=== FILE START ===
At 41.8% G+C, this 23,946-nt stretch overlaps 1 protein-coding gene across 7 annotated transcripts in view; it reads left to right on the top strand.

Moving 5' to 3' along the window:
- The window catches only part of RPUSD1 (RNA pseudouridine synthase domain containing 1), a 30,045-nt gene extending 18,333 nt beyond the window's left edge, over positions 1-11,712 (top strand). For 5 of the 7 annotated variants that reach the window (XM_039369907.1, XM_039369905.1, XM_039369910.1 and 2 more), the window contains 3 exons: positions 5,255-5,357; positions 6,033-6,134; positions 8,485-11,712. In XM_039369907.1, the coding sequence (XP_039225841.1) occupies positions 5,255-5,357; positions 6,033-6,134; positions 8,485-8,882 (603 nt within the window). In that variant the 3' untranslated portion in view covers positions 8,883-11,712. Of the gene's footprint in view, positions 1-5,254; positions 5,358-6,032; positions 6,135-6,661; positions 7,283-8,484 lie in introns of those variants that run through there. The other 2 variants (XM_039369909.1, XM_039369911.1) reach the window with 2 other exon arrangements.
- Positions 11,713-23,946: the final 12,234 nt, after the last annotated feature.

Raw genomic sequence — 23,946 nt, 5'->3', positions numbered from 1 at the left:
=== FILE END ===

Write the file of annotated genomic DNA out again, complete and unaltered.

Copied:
At 41.8% G+C, this 23,946-nt stretch overlaps 1 protein-coding gene across 7 annotated transcripts in view; it reads left to right on the top strand.

Moving 5' to 3' along the window:
- The window catches only part of RPUSD1 (RNA pseudouridine synthase domain containing 1), a 30,045-nt gene extending 18,333 nt beyond the window's left edge, over positions 1-11,712 (top strand). For 5 of the 7 annotated variants that reach the window (XM_039369907.1, XM_039369905.1, XM_039369910.1 and 2 more), the window contains 3 exons: positions 5,255-5,357; positions 6,033-6,134; positions 8,485-11,712. In XM_039369907.1, the coding sequence (XP_039225841.1) occupies positions 5,255-5,357; positions 6,033-6,134; positions 8,485-8,882 (603 nt within the window). In that variant the 3' untranslated portion in view covers positions 8,883-11,712. Of the gene's footprint in view, positions 1-5,254; positions 5,358-6,032; positions 6,135-6,661; positions 7,283-8,484 lie in introns of those variants that run through there. The other 2 variants (XM_039369909.1, XM_039369911.1) reach the window with 2 other exon arrangements.
- Positions 11,713-23,946: the final 12,234 nt, after the last annotated feature.

Raw genomic sequence — 23,946 nt, 5'->3', positions numbered from 1 at the left: